President Trump spent the first day of a five-nation Asia tour Sunday being feted with a gift, golf and fine dining by Japan's prime minister, Shinzo Abe. He began day two Monday by telling Japanese business leaders that Abe is "a terrific person," then assailed them for years of unfair trade.
The corporate titans, as well as Abe, are counting on the former — the prime minister's personal courtship of Trump — to blunt the latter: any protectionist or retaliatory measures by Trump to upset the U.S.-Japan business relationship.
A year after Trump's unexpected election, many global leaders have taken his measure and quickly learned to play to the norm-breaking American president's pride and vanity, in hopes of either advancing bilateral initiatives or staving off Trump's nationalist threats against their trade arrangements. They know Trump likes to be liked and that flattery can get you, well, something.
Few have practiced the personal diplomacy as intently as Abe.
When the newly arrived Trump showed up Sunday at the Kasumigaseki Country Club outside Tokyo to play golf, Abe surprised him with the sort of trucker caps Trump favors, embroidered in his preferred color — gold — and with a message borrowed from Trump's signature slogan: "Donald & Shinzo Make Alliance Even Greater."
In July, French President Emmanuel Macron unexpectedly invited Trump to Paris to join him for France's massive Bastille Day parade. Saudi King Salman gave Trump a tour of a state-of-the-art counter-terrorism center he built and promised to buy billions of dollars in U.S. military equipment. In China, the third nation on Trump's Asia itinerary, President Xi Jinping has planned an elaborate welcome for Trump in Beijing, which a top Chinese official described as a "state visit-plus."
At this first stop in Tokyo, though, Abe set the standard for flattering Trump.
The president, with his new souvenir cap, enjoyed nine holes of golf with not only the prime minister but also the fourth-ranked golfer in the world, Hideki Matsuyama. The outing was Abe's act of reciprocity — a favorite word of Trump's, he often says — for Trump's welcome of the prime minister to Mar-a-Lago, where they also played golf, in February.
Afterward, on Trump's go-to medium, Twitter, Abe complimented Trump as a "marvelous friend" and said their time on the links was "full of spirited conversation." Trump, in turn, tweeted that Abe and Matsuyama are "wonderful people." Later, the two leaders and their wives dined together at an elite teppanyaki grill, where Trump told reporters, "Our relationship is really extraordinary."
He added a typical hyperbolic flourish: "I don't think we've ever been closer to Japan than we are right now."
Trump said he and Abe were having "very major discussions on many subjects" including North Korea and trade. "I think we'll insult everybody by continuing to talk about trade," he added.
It's unclear exactly what exactly the Trump administration wants from Japan in the trade relationship. The United States and Japan do not have a bilateral trade agreement, and Trump abandoned the multilateral Trans-Pacific Partnership that President Obama brokered, which would have given American industries, including beef producers, new market access to Japan.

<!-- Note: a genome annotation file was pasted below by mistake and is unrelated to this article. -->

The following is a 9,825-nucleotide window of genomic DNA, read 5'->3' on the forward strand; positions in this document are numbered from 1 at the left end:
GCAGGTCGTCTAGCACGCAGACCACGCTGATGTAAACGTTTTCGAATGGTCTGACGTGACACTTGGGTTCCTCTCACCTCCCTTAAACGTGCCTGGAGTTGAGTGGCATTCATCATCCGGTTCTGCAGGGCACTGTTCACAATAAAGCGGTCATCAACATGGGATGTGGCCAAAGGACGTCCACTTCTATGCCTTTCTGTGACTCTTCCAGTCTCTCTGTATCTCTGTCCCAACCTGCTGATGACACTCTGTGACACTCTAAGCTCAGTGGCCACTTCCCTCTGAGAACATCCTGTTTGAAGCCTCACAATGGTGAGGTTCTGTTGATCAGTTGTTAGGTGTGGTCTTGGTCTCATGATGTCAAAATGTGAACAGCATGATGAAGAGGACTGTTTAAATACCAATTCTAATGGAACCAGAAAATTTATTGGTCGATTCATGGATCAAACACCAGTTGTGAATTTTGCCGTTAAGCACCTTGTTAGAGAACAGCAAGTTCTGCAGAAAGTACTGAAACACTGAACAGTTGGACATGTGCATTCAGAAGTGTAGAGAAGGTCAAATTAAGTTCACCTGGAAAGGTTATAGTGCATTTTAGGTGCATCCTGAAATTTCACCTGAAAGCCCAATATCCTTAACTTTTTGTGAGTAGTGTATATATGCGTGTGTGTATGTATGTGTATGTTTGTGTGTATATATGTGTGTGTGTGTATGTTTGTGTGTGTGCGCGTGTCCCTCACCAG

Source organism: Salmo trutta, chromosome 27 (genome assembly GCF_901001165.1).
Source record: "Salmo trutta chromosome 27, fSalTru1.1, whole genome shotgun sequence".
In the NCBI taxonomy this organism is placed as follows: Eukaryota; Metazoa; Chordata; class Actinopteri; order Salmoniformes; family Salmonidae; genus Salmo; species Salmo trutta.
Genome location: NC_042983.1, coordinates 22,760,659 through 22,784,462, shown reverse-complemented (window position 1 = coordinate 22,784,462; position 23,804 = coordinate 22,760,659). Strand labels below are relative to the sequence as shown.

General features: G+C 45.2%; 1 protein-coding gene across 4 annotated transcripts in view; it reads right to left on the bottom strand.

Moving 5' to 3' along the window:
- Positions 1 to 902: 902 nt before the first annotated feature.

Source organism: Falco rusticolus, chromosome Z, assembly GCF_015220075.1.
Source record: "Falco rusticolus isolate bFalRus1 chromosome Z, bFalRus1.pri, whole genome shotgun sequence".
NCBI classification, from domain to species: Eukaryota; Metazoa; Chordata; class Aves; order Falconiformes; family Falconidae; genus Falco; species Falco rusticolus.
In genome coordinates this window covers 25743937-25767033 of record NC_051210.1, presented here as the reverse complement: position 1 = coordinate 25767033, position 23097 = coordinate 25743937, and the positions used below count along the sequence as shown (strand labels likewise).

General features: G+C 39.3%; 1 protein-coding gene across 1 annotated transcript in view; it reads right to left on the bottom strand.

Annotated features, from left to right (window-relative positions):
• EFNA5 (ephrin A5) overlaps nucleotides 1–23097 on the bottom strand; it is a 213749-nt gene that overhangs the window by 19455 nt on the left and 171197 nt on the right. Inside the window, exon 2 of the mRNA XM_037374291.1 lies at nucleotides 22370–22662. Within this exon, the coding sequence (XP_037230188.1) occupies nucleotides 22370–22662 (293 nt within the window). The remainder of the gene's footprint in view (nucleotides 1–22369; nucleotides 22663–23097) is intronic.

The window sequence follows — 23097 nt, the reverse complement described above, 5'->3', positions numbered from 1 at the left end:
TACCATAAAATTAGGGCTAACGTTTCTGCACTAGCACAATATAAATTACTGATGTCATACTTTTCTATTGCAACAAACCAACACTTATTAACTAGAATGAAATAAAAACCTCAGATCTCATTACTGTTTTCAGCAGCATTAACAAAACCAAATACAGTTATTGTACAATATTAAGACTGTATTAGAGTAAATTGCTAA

Trump's message to the executives of 18 Japanese companies and 9 multinational U.S. corporations sounded a vague warning on trade: "I have to say for the last many decades Japan has been winning. You know that."
Japanese companies currently employ more than 850,000 American workers, and Japan has $400 billion invested in the U.S., a figure that has grown by 9 percent a year in recent years, a White House official said.
Some of those Japanese companies are automakers that have had major U.S. operations for years, yet Trump told the group: "Try building your cars in the United States instead of shipping them over. That's not rude."
As he typically does in foreign nations, Trump also hawked U.S. military hardware, but this time with a nod to his friend Abe: "The prime minister is ordering a lot of military equipment, as he should be, given what's happening with one of your neighbors" — an allusion to North Korea, whose provocative tests to build nuclear-armed missiles have rattled Japan and South Korea, Trump's next stop.
On North Korea, Trump and Abe are to discuss ways to improve Japan's ballistic missile defenses as well as how to protect Japan and the United States from cyberattacks launched by Pyongyang, a U.S. official said.
The official told reporters in Tokyo, "The closeness of the relationship is unprecedented, and the degree to which U.S. and Japanese strategies are aligned, both on the Korean peninsula but also throughout the Indo-Pacific, is also unprecedented."
Japanese media have been intrigued that Trump and Abe use each other's first name, bucking professional norms in Japan. The Asahi Shimbun publication ran a photo of Trump fist-bumping Abe after a good shot on the golf course, with a caption noting the president also shouted, "Shinzo."
On public broadcaster NHK, panelists noted that despite the low opinion of Trump among most Japanese, Abe deserved good marks for cultivating a good relationship.
Trump often attacked Japan during his campaign, playing down the threat from North Korea and insisting that Japan wasn't doing enough to defend itself, instead relying on American force. The comments deeply offended many Japanese.
After his meeting with the corporate leaders, Trump and First Lady Melania Trump had a private audience with Japan's ceremonial emperor, Akihito, and Empress Michiko.
Special correspondent Gavin Blair in Tokyo contributed to this report.